The CORONAVIRUS crisis is an indescribable disaster for professional musicians in New York. It’s compounded by the simple fact that most of us are not trained to deal with chaos, catastrophic change and tragedy. The crisis can understandably cause us to feel anxious, worrisome and depressed, especially if you don’t have a strategic plan for dealing effectively with a crisis like the current situation.
For more than 30 years, I’ve worked with emergency first responders, SWAT officers and disaster relief teams to cope effectively with disasters. After the World Trade Center bombings on 9/11, I was in charge of crisis intervention in New York for Merrill Lynch.
As bad as that was for the traders on Wall Street, the present conditions are worse for musicians. All of those terrible events happened in a short span of time. After that, it was mainly about recovering from the attack and repairing the damage done. Unfortunately, we are just starting to experience the potential damage. It’s going to get worse before it gets better, and it won’t end soon. Many things are going to be out of your control, no matter what you do. However, for the time being, you need to focus on what you can control, which is your response to the situation.
First of all, follow the recommendations of the health professionals in your community until this passes. In the meantime, here’s what I will suggest for not only surviving the ordeal, but growing and even thriving as a result of it.
You have a choice. A few months from now, you could be much better as a musician or you could be an out-of-shape musician. It will depend on your mindset and how you approach the unexpected time off from your usual gigs.
If you fall into a self-pity or victim mentality, which is really easy to do right now, you will feel helpless. You won’t be able to deal well with the situation. That will cause you to become more anxious and depressed, and it will zap your energy. You won’t feel like practicing and your skills will deteriorate, causing real damage. You do not want to allow that to happen. You need an effective approach to the current situation with a plan of action.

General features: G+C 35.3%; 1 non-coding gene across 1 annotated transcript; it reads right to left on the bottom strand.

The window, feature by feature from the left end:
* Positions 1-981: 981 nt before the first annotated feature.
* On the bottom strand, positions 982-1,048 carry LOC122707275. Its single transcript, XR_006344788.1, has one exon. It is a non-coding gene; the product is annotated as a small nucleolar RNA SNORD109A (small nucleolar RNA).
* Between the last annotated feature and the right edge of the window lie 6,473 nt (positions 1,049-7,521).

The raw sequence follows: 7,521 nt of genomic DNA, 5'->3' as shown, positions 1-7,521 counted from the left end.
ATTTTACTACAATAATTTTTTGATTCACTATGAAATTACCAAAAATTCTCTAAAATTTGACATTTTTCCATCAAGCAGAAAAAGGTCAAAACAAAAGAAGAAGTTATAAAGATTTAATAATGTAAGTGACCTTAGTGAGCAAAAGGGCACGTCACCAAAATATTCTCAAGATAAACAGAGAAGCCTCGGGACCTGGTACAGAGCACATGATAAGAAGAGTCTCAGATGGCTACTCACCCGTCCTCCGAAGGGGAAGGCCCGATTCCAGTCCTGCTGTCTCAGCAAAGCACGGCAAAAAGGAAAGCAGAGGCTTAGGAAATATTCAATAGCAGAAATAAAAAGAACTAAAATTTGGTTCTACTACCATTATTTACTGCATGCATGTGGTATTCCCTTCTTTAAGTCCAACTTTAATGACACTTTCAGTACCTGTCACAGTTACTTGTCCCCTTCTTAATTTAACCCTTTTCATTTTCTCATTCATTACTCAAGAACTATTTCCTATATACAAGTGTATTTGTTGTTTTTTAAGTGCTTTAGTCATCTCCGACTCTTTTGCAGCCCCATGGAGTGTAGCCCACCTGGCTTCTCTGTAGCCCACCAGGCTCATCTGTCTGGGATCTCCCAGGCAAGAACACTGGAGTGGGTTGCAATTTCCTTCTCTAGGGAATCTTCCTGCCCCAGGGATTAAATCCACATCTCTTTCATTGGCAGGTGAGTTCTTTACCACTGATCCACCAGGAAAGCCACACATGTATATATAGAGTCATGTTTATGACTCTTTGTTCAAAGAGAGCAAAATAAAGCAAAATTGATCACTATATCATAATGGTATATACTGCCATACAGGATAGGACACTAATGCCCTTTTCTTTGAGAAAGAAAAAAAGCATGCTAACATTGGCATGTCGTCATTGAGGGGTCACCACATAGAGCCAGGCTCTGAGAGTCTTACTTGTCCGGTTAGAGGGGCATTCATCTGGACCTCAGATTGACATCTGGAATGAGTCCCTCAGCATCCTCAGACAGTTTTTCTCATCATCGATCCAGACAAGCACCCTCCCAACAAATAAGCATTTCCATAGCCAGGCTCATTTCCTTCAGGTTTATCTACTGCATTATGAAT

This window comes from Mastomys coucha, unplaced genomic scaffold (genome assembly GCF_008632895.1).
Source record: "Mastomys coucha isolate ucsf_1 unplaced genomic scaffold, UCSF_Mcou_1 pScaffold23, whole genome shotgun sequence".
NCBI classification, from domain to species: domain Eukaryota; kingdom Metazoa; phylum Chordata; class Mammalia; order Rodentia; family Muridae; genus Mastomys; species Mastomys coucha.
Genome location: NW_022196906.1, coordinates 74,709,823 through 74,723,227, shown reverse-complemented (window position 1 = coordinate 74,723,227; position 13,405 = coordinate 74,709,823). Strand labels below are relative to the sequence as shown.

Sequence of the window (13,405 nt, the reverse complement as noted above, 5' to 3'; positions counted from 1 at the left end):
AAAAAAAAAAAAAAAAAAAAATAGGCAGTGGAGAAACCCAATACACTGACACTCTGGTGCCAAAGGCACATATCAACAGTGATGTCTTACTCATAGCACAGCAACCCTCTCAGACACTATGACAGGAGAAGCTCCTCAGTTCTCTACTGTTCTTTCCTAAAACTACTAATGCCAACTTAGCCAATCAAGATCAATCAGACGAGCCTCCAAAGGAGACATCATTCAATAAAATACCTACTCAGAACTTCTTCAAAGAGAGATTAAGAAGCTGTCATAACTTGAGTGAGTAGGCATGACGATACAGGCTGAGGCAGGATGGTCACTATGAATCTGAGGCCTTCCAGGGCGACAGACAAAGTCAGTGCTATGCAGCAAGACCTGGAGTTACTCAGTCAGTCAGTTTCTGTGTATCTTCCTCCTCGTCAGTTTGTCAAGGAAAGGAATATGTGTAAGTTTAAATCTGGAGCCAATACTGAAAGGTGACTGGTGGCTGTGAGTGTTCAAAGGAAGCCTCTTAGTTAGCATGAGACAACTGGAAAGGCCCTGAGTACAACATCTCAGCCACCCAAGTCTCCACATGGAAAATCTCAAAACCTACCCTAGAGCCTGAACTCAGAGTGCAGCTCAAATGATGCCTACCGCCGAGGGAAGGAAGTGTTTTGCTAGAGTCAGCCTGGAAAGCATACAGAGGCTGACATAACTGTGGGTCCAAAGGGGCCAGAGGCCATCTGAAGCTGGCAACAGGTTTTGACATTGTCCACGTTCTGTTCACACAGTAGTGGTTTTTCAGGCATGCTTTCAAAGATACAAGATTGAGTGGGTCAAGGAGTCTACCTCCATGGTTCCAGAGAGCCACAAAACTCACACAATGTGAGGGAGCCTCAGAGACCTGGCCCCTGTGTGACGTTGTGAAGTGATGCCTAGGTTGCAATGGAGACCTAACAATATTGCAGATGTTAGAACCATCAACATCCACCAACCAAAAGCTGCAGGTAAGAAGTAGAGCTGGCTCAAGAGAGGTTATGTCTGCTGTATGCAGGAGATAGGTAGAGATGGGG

You need to set up a calendar to schedule your practice time and other activities for the next two months. Due to the lack of structure provided by your usual work, you need to create daily, weekly and monthly events to navigate through the extra time that you’ll have. You should also establish specific goals to accompany those activities.
The long term goal is to play better than you do right now. Arrange for a performance online at the end of each month to demonstrate your progress to your friends and fans. You should also set weekly goals for your practice, with a recorded, solo performance at the end of the week to monitor your progress. On a daily basis, one of the best things to do is establish and follow a routine in the morning soon after you get up.
A good morning routine will kick start your day and set you up to make the best of every day. The ritual will quickly get your energy flowing after you wake up, make your body more supple and hopefully put you in a good mood. It involves getting up a little early, but you have the time now. I’d recommend that you begin the routine tomorrow morning.
You will need to get up about 30 minutes early. As soon as possible, drink at least eight ounces of water to gear up your body’s metabolism. Within a few minutes, splash cold water vigorously in your face at least seven times. This will shock your nervous system and release adrenaline into your bloodstream. That will wake you up right away. Or, you can take a short, cool shower (not cold). The discomfort will release endorphins, which will make you feel better, especially after you turn the water off.